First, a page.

As the holidays approach, fresh cranberries are once again appearing in grocery displays across the country. But if you’re hoping to score some organic cranberries, you might find yourself beating the bushes to find them. Read more
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In front of Ashley Hollister and Mary Cleaver’s Washington County, New York farmhouse sits a partly dismantled 62-year-old combine the size of a small truck, freshly painted to forestall corrosion. Since it hasn’t been used for 30 years, the farmer is curious to see if, after he’s done refurbishing the machine, it will work. He found it online, drove to Ohio to pick it up, and paid only $400 for it—a great deal. Read more
Medicinal farmers Jeff and Melanie Carpenter are used to people raising their eyebrows when they say they grow medicinal plants. “Once it’s established that we’re not growing marijuana, the questions start and just don’t stop,” the couple write in the introduction to their new book, The Organic Medicinal Herb Farmer: The Ultimate Guide to Producing High Quality Herbs on a Market Scale. Read more
In order to grow massive amounts of corn and soybeans, two crops at the center of the U.S. food system, farmers in the Midwest typically apply hundreds of pounds of fertilizer on every acre they farm. This practice allows food companies to produce, and consumers to consume, a lot of relatively cheap food. Read more
Every day, all the members of the intentional community at the Occidental Arts & Ecology Center (OAEC), gather in one place to eat together.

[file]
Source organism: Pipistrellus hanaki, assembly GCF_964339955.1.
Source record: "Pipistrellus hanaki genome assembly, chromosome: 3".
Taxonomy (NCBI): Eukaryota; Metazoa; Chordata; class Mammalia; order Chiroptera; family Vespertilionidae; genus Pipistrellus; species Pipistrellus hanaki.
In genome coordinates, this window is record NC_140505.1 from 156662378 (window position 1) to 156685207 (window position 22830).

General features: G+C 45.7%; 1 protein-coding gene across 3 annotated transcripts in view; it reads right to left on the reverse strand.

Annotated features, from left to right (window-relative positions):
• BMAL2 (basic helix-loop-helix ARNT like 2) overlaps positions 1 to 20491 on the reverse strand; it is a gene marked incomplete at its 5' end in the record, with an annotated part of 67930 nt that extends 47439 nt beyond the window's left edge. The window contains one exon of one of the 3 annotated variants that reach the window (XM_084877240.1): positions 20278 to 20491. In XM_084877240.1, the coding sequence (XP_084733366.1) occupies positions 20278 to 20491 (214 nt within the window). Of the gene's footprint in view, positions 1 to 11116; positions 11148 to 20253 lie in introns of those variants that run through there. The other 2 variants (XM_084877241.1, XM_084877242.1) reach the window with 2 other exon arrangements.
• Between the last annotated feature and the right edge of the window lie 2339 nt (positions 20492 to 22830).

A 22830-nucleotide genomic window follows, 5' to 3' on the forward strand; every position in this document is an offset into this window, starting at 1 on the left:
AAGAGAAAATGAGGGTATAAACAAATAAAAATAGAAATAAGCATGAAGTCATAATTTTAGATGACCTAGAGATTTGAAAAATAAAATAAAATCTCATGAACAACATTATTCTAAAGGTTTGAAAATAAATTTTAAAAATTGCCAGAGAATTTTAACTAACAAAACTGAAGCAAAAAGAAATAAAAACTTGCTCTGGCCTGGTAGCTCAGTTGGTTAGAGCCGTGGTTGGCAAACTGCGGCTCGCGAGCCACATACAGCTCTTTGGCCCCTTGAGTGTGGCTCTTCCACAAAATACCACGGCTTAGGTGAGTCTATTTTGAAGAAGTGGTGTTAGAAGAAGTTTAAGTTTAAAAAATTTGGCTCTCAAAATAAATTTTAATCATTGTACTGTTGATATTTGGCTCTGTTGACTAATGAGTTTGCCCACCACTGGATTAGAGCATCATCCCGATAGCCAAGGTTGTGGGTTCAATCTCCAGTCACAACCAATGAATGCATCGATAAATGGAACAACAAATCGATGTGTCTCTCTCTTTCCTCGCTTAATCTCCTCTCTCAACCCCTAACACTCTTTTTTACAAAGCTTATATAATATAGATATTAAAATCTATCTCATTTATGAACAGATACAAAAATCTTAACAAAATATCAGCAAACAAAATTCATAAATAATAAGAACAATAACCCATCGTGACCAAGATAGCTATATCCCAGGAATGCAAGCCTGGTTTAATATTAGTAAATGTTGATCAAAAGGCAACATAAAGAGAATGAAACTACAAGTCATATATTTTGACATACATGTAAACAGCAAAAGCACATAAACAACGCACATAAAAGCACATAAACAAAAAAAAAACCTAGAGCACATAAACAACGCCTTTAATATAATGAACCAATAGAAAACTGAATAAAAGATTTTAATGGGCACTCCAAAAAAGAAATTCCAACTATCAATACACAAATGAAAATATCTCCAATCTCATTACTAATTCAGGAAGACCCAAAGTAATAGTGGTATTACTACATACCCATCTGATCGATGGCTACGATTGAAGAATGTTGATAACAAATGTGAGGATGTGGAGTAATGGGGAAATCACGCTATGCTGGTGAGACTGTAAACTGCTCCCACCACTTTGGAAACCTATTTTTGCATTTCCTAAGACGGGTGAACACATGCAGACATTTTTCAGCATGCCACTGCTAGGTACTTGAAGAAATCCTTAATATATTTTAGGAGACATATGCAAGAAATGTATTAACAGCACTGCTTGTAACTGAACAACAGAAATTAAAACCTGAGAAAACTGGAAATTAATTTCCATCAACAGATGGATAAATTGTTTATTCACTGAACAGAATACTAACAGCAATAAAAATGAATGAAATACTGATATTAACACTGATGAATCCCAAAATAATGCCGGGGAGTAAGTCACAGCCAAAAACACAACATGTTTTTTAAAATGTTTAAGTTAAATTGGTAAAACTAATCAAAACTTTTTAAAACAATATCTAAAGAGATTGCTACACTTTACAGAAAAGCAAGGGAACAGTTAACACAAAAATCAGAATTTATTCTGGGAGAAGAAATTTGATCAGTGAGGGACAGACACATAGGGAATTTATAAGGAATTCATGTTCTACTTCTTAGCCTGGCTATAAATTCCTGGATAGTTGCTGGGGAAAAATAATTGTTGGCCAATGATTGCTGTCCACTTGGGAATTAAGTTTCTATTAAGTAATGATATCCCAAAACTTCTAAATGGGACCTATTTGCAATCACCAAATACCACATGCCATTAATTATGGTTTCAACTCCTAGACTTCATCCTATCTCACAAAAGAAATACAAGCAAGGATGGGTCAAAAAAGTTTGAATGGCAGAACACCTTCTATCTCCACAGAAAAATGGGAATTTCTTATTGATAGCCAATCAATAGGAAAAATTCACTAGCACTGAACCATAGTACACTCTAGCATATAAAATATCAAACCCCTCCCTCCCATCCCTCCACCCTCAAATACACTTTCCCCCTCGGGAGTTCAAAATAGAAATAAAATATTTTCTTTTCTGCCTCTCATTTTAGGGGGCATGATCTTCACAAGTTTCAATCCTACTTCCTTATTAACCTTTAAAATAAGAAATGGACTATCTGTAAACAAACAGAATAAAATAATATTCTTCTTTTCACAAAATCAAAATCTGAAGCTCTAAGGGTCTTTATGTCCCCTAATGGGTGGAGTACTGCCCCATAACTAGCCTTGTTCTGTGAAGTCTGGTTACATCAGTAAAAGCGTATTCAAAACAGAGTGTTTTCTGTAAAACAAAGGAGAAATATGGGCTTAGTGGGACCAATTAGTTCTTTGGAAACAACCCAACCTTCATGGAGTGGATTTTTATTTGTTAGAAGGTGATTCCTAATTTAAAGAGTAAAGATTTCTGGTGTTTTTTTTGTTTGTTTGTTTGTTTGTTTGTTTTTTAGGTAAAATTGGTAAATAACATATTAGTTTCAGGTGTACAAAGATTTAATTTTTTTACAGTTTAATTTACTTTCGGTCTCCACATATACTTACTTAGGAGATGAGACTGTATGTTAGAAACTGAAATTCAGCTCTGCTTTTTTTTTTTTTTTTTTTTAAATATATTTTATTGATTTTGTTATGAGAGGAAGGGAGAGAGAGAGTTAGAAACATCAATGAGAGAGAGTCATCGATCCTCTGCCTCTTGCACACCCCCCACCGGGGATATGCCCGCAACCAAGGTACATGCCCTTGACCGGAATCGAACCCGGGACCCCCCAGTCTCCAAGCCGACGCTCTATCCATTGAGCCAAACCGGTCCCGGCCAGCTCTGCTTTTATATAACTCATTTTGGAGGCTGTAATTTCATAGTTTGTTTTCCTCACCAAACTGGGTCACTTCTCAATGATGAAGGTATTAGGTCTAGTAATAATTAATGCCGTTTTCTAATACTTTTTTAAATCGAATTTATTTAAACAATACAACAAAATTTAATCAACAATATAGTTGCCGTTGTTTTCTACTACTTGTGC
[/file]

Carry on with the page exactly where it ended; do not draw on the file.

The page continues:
Located in West Sonoma County, California, OAEC has long been at the forefront of ecological agriculture. One of California’s first certified organic farms, it has existed as a renowned demonstration farm, nonprofit educational retreat center, intentional community, and eco-think tank since the 1970’s. And the group has been eating, and growing food in their “Mother Garden” together for so long, that OAEC has also been pioneering its own cuisine over the years. The meals follow a template that speaks to their seasonal, plant-based approach to eating: one or two garden vegetable dishes, one protein dish, one carbohydrate, a side of pesto, spread or sauce, and a huge salad. Read more
SoFresh Farms, in Canby, Oregon, is not what I expect. When I finally find it, on an out-of-the-way gravel road, I’m struck by how ordinary this rural neighborhood is. There’s a produce farm on one side; a man raising Longhorn cattle on the other. Magnificent Mount Hood dominates the skyline. Other than the 8-foot-high wooden fence surrounding the property, there’s nothing to tip me off that this is a cannabis farm. Read more
All of the produce in the basket was grown on an organic farm on the hospital’s Anderson campus in Bethlehem, Pennsylvania. The hospital—part of a six-campus network—has been running a farm on the 500-acre grounds since 2014. Read more
Organized by size, each hollow tube is about 8 inches long, designed as nests for Kansas’ wild bees. This structure is called a bee hotel. Read more
It’s high summer and we’re lucky to be reaping the bounty of the hard work that farmers did earlier this year. Having worked on several farms across the U.S., I know that this is serious crunch time. Farmers are not only harvesting the fruits of their labors, but they’re also planting fall crops.
Kernza’s arrival has been a long time coming. The new grain variety from the Land Institute is derived from an ancient form of intermediate wheatgrass, a perennial that is actually a distant relative of wheat. And there’s a widespread team of researchers hoping their work will pave the way for an entirely new form of food. Read more